Eco-Towns: Are They?

I have been instructed by the director of my office (engineering consultancy) that I must enter the NCE Graduate Awards 2008. In case you’re not a hip civil engineer, the New Civil Engineer (NCE) is a magazine for the Institution of Civil Engineers. (Incidentally, the ICE is the oldest professional institution in the UK: impressive, eh?).

I have a feeling my taking-part is because of the particular entry requirements for this year: a 600 word essay on the Government’s* plans for 10 (ish) new eco-towns. And seeing as our firm is heavily involved in ‘sustainability’ in the UK, and wants to look fashionable, poor bottom-rung me has to enter a competition. So, after a mild bout of panic (it’s due on Friday!), I began my research.

I must admit that my initial feelings on the eco-town concept were moderately positive. That soon changed: now I am almost completely against them. Or at least, against their current evolution. Ignoring for now the likelihood that my research has been quite biased, I discovered many, many reasons for scrapping the plans altogether. The clincher for me was essentially: why build a new city – and more importantly the infrastructure – when there’s a plethora of existing urban environments crying out for regeneration and enhancement?

If the UK is going to move forward in terms of sustainability, then how can building 10 new eco-towns help the rest of us (circa 60 million!)? In addition, I am pretty sure that all the measures and ideas likely to be implemented for these new towns will eventually – necessarily – make their way to the rest of the country. So why not focus our efforts on that end instead?

Even more fundamentally: the new towns will be new-build, most likely on greenfield/farmland, away from major employment areas, and in areas of no existing infrastructure. How is that more sustainable than regenerating, or even adding on to, existing urban centres?

I do realise there will be benefits from the eco-towns; of course there will be be. But are there any that can’t come from more sustainable alternatives? I reckon the only one is the ‘wow-factor’. But with this fickle public, what’s the point?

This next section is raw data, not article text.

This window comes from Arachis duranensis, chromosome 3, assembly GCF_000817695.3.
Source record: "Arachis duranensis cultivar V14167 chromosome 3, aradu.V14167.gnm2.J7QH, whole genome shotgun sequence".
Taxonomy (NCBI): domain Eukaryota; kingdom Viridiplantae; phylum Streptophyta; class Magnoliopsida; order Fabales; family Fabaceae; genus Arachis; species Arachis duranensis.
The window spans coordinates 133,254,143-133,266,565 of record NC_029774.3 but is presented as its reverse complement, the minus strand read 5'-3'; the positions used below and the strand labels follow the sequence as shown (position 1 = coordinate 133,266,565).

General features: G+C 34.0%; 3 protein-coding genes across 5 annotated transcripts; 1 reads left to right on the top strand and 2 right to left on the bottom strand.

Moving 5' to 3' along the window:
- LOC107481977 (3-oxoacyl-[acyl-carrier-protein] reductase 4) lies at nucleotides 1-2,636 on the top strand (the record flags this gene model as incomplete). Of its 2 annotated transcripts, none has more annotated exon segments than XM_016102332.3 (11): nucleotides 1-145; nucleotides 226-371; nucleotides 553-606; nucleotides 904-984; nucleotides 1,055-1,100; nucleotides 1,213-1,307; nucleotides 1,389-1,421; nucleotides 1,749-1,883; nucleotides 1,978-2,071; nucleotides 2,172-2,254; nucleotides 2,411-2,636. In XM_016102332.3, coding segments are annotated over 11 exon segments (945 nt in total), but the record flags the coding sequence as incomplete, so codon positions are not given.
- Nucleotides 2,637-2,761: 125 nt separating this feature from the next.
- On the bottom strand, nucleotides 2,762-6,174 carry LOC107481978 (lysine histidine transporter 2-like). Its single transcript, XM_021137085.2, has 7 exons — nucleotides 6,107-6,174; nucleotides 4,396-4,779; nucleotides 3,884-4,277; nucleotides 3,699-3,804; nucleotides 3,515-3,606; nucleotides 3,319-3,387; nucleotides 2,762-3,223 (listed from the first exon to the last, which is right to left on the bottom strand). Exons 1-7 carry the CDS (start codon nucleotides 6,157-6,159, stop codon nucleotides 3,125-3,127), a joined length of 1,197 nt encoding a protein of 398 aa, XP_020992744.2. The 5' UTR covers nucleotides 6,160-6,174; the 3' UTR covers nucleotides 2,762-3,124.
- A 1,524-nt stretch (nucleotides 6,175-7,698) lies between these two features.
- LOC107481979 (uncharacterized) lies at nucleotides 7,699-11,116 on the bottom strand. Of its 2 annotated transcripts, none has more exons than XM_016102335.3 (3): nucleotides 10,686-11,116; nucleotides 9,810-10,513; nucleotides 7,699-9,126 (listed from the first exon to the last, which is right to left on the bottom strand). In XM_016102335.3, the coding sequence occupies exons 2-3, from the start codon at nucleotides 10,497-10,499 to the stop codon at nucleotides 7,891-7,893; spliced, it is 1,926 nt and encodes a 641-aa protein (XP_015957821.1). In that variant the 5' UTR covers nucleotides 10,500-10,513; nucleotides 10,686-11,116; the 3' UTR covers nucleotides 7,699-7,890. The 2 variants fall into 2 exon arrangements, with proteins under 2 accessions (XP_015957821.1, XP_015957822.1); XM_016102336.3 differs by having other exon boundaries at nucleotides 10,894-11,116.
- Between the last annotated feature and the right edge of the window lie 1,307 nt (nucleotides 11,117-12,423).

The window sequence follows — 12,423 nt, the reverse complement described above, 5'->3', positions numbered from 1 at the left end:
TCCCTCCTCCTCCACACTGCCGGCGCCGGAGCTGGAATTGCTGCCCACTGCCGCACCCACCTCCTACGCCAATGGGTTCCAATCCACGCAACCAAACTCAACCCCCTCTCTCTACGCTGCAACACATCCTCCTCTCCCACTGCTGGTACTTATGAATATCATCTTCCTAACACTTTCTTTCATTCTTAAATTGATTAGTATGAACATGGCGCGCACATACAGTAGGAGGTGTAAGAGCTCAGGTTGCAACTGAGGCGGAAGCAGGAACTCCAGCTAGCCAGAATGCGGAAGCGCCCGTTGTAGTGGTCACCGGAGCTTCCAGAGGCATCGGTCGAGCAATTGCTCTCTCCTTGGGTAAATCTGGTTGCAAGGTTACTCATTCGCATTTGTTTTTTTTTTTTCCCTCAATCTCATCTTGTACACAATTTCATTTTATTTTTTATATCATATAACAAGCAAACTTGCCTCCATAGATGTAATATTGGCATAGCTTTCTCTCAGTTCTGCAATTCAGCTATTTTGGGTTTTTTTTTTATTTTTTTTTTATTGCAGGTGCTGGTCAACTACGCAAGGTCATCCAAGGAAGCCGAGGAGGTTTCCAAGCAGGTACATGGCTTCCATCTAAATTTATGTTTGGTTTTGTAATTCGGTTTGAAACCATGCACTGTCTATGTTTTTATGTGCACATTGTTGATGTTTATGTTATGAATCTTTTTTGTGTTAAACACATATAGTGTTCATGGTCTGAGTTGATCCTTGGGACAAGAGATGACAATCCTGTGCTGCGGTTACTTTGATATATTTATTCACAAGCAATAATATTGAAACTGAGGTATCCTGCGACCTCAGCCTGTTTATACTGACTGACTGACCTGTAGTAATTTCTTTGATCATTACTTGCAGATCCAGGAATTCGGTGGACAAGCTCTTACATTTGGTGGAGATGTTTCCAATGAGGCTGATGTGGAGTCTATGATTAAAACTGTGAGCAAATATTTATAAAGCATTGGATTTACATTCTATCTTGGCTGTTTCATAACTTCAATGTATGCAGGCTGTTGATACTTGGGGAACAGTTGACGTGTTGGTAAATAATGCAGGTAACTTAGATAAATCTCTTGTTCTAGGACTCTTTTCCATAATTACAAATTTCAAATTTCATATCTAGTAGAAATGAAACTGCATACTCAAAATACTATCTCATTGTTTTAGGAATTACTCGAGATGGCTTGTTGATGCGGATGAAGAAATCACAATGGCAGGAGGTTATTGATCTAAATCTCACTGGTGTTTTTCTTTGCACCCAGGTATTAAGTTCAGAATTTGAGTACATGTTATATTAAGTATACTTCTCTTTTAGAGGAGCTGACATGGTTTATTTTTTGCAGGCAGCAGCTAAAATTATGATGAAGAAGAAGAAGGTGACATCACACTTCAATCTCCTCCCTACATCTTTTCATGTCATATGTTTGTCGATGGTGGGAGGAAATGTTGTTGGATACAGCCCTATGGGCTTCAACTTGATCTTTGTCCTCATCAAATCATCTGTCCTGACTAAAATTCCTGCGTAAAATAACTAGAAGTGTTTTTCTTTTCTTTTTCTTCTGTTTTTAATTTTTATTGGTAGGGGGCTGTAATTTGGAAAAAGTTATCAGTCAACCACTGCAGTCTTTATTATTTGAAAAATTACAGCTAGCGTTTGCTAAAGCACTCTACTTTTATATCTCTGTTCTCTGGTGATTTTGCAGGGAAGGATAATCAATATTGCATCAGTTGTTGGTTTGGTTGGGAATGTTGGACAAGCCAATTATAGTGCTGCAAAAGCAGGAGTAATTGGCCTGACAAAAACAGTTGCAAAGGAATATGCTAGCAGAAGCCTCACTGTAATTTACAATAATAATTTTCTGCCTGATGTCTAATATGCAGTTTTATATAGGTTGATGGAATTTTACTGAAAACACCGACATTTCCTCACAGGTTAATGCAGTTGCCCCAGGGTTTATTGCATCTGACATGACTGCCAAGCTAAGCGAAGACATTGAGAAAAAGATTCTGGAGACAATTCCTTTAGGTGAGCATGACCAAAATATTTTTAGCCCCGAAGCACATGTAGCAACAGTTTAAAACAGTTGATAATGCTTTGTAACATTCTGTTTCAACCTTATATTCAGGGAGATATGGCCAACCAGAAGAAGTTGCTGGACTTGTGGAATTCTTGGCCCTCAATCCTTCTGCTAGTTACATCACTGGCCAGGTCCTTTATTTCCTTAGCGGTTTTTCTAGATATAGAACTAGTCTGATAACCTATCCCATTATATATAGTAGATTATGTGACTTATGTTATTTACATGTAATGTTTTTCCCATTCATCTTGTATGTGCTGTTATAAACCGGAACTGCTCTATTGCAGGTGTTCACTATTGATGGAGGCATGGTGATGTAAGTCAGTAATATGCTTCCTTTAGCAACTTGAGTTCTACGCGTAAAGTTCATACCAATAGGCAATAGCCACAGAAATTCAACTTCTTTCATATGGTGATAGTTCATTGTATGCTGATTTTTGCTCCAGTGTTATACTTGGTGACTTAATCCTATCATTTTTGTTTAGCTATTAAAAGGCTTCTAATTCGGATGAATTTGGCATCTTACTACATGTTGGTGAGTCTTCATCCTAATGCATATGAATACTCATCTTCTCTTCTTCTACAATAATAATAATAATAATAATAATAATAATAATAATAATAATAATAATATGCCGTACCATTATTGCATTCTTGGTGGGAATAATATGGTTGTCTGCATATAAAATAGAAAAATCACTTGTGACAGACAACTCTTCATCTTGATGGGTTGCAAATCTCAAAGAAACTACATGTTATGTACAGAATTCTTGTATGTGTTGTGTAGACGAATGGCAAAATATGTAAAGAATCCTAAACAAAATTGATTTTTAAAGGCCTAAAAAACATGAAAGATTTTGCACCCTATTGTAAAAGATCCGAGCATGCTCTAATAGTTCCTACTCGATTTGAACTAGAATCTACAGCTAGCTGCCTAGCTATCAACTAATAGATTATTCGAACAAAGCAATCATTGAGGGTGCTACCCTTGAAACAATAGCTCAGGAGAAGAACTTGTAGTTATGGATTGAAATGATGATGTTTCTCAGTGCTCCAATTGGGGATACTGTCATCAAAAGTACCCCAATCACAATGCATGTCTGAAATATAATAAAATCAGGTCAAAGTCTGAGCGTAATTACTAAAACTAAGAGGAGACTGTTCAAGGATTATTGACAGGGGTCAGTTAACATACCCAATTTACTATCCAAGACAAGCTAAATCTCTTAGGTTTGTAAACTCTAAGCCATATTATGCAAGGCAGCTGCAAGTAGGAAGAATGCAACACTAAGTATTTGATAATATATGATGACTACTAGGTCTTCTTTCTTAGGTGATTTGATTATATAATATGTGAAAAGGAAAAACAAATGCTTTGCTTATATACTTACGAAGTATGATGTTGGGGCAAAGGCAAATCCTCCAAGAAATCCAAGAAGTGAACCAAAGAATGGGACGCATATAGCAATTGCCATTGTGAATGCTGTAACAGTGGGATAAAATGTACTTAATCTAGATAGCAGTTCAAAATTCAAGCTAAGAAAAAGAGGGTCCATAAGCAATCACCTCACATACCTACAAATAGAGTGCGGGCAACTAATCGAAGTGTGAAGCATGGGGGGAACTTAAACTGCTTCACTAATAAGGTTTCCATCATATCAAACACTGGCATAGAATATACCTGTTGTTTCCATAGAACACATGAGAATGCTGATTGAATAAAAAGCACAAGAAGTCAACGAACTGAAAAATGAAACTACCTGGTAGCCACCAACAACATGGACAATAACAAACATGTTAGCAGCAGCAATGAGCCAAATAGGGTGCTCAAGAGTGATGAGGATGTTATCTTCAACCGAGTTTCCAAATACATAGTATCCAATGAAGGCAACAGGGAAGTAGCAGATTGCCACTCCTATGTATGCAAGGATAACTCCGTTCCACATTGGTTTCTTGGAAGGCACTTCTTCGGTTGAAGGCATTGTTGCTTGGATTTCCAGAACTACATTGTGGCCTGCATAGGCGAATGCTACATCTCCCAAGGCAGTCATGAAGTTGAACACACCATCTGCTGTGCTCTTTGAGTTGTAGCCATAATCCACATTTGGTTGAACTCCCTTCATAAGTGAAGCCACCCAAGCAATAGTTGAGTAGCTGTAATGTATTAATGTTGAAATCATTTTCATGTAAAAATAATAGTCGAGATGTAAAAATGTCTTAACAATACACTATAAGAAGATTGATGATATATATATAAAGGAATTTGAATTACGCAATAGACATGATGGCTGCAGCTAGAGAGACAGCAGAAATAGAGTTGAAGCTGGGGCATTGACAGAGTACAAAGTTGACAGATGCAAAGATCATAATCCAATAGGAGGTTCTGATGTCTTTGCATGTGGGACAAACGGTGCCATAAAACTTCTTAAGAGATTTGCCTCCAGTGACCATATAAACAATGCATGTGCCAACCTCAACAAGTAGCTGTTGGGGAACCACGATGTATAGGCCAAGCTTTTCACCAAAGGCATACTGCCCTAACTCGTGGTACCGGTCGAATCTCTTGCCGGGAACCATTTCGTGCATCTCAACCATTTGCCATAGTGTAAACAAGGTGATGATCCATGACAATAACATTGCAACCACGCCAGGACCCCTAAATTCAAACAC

I admit of course that the UK is in sore need of inspiration; the UK public’s attitude toward environmental issues is poor at best. But even now inspiration is not that far away. While there may not be anything as grand as an eco-town in the UK, there’s certainly enough projects around to make anyone think. And there are some some great examples in Europe (Hammarby). However, I propose that we take a look at China.

But I’ll save that for another post.

*All references to government in this blog pertain to the UK Government.

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3 Responses to Eco-Towns: Are They?

  1. étrangère says:

    And from a gospel perspective – nothing is irredeemable. While ultimately we recognise that all human efforts at regeneration will be subject to frustration, still because that’s the way God works, and his grace is active, we must engage in the renewal of the messed-up rather than trying for the new & snazzy. In fact, to try to build perfect eco-towns suggests a rather-too-positive view of human nature and ability: “Look, we failed miserably and can’t change people’s hearts to want to live in a non-selfish way to steward the earth, but let’s try from the start – if we just build the right structures it’ll work!” Until God renews his creation, all our efforts will be frustrated to some extent by our own selfishness, etc., but because God hasn’t totally condemned us in our failure and is still showing grace on just and unjust, we too aren’t right to abandon the old cities. What d’you think?

  2. mattsj says:

    I agree mainly: we can’t abandon the old cities at all! But while you may be right in what you suggest (that the vision of a perfect eco-town is perhaps a little naive), I’m not sure I can completely dismiss the ideal. Although there’s precious little in our nature that is completely altruistic, I believe that, by God’s grace, there’s still parts of us that want to ‘make things better’. Do you think I am glossing over total depravity?

  3. étrangère says:

    No, wanting to make things better is great, even if people don’t acknowledge that they owe that to God – underpinning a desire to improve things is hope, which is only true to the Christian worldview of new creation in future. That is, if there isn’t a God who redeems stuff, there’s no point ultimately us doing so. Everything under the sun is in vain. But as you say, by his grace people do want to make things better even as they supress the true basis for that desire.

    I think though in the ideal of an eco-town, the government is glossing over total depravity! It looks like a good plan for regeneration on the surface, but it ignores the fact that rules and structures cannot regenerate the inside! Not that we should then not seek plans for temporal improvement, but we shouldn’t hold them up as ideal solutions – we’re only setting up for a huge fall. Does that make sense?

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